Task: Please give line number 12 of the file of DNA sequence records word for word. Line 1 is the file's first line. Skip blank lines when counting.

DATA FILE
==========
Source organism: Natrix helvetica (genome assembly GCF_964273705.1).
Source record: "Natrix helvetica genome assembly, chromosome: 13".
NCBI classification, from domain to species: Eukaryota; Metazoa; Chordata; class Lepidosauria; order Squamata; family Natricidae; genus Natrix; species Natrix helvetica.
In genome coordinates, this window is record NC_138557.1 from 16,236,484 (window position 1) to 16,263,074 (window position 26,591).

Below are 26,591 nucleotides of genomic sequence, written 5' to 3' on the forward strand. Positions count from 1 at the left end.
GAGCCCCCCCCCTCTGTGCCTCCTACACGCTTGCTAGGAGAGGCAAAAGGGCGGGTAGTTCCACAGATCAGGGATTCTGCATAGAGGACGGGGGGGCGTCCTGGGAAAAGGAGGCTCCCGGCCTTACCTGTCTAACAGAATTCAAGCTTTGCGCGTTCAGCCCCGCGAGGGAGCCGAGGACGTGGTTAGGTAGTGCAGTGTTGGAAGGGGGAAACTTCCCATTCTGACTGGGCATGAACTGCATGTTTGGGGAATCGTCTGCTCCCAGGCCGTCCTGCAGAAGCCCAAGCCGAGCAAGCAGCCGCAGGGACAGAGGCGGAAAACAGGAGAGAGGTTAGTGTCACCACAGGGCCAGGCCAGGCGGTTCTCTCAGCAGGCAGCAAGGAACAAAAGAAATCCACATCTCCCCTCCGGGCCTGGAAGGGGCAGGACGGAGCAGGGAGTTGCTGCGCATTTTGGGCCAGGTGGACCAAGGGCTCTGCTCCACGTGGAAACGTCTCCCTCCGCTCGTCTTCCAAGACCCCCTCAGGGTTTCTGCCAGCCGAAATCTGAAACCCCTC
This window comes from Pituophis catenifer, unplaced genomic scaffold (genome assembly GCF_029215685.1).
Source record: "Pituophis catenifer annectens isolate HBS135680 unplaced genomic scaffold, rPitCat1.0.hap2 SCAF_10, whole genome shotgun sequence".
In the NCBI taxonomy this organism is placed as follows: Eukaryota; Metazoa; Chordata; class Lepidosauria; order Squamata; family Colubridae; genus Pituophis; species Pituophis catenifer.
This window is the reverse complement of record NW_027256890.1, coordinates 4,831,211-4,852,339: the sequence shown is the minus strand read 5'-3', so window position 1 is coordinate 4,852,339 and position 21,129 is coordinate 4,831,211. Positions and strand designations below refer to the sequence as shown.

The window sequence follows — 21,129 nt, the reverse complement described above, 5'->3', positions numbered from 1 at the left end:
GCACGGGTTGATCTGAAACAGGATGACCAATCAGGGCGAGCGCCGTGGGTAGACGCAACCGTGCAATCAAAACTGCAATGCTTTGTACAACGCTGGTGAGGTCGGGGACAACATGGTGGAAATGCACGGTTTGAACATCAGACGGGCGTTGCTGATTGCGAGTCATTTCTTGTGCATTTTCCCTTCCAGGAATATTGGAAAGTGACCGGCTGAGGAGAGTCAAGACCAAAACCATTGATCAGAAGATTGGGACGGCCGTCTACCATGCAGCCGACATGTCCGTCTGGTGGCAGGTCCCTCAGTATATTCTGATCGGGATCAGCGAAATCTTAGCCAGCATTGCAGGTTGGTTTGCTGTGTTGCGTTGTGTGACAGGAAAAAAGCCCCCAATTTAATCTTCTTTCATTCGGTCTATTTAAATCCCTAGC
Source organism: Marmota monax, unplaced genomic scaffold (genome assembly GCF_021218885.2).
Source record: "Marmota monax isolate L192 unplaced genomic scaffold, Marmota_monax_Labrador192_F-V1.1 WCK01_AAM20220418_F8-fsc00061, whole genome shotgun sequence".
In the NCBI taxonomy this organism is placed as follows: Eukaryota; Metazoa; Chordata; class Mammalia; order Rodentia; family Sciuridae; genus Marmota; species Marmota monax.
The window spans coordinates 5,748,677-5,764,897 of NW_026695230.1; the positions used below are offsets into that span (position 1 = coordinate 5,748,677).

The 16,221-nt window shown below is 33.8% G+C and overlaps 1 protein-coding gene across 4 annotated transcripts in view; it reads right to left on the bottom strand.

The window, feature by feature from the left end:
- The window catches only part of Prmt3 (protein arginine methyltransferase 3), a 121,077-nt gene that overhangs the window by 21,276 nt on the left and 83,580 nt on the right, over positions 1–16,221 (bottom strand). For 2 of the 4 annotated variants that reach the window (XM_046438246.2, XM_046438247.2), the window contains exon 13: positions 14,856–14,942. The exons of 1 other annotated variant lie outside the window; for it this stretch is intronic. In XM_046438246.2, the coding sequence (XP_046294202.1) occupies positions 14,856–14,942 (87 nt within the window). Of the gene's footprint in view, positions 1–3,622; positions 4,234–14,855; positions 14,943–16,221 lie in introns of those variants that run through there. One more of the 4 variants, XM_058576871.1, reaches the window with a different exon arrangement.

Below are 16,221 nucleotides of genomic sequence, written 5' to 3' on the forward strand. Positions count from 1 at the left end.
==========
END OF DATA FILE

GCACGGGTTGATCTGAAACAGGATGACCAATCAGGGCGAGCGCCGTGGGTAGACGCAACCGTGCAATCAAAACTGCAATGCTTTGTACAACGCTGGTGAGGTCGGGGACAACATGGTGGAAATGCACGGTTTGAACATCAGACGGGCGTTGCTGATTGCGAGTCATTTCTTGTGCATTTTCCCTTCCAGGAATATTGGAAAGTGACCGGCTGAGGAGAGTCAAGACCAAAACCATTGATCAGAAGATTGGGACGGCCGTCTACCATGCAGCCGACATGTCCGTCTGGTGGCAGGTCCCTCAGTATATTCTGATCGGGATCAGCGAAATCTTAGCCAGCATTGCAGGTTGGTTTGCTGTGTTGCGTTGTGTGACAGGAAAAAAGCCCCCAATTTAATCTTCTTTCATTCGGTCTATTTAAATCCCTAGC